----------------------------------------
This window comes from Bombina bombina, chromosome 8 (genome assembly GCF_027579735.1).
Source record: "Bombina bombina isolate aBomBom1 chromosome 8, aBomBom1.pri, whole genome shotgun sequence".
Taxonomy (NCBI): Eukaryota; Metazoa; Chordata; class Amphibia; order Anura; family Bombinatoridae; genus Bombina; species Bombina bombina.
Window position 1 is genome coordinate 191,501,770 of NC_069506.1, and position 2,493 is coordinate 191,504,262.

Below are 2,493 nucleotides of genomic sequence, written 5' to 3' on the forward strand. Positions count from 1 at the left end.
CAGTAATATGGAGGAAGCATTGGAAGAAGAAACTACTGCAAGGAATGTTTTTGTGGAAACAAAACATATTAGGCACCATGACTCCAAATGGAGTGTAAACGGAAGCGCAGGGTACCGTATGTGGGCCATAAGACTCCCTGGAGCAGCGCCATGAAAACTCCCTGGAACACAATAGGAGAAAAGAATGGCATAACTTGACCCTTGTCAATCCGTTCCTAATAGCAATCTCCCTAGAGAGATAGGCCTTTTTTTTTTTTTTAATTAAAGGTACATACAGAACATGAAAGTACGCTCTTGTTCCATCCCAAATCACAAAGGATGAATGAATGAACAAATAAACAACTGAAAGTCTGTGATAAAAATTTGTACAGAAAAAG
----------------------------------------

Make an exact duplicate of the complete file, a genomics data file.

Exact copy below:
This window comes from Bombina bombina, chromosome 8 (genome assembly GCF_027579735.1).
Source record: "Bombina bombina isolate aBomBom1 chromosome 8, aBomBom1.pri, whole genome shotgun sequence".
Taxonomy (NCBI): Eukaryota; Metazoa; Chordata; class Amphibia; order Anura; family Bombinatoridae; genus Bombina; species Bombina bombina.
Window position 1 is genome coordinate 191,501,770 of NC_069506.1, and position 2,493 is coordinate 191,504,262.

Below are 2,493 nucleotides of genomic sequence, written 5' to 3' on the forward strand. Positions count from 1 at the left end.
CAGTAATATGGAGGAAGCATTGGAAGAAGAAACTACTGCAAGGAATGTTTTTGTGGAAACAAAACATATTAGGCACCATGACTCCAAATGGAGTGTAAACGGAAGCGCAGGGTACCGTATGTGGGCCATAAGACTCCCTGGAGCAGCGCCATGAAAACTCCCTGGAACACAATAGGAGAAAAGAATGGCATAACTTGACCCTTGTCAATCCGTTCCTAATAGCAATCTCCCTAGAGAGATAGGCCTTTTTTTTTTTTTTAATTAAAGGTACATACAGAACATGAAAGTACGCTCTTGTTCCATCCCAAATCACAAAGGATGAATGAATGAACAAATAAACAACTGAAAGTCTGTGATAAAAATTTGTACAGAAAAAG